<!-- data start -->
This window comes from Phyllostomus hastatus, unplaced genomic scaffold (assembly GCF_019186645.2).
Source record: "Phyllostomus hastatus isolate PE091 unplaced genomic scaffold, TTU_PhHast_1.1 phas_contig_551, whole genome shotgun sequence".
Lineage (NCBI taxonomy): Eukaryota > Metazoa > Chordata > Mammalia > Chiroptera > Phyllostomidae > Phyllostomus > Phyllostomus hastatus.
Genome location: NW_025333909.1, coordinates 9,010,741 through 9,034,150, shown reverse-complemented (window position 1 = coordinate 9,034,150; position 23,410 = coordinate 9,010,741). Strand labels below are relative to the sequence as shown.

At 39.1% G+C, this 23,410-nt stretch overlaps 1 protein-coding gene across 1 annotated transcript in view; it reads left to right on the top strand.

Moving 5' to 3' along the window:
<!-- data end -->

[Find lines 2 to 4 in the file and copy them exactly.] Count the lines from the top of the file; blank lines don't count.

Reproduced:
Source record: "Phyllostomus hastatus isolate PE091 unplaced genomic scaffold, TTU_PhHast_1.1 phas_contig_551, whole genome shotgun sequence".
Lineage (NCBI taxonomy): Eukaryota > Metazoa > Chordata > Mammalia > Chiroptera > Phyllostomidae > Phyllostomus > Phyllostomus hastatus.
Genome location: NW_025333909.1, coordinates 9,010,741 through 9,034,150, shown reverse-complemented (window position 1 = coordinate 9,034,150; position 23,410 = coordinate 9,010,741). Strand labels below are relative to the sequence as shown.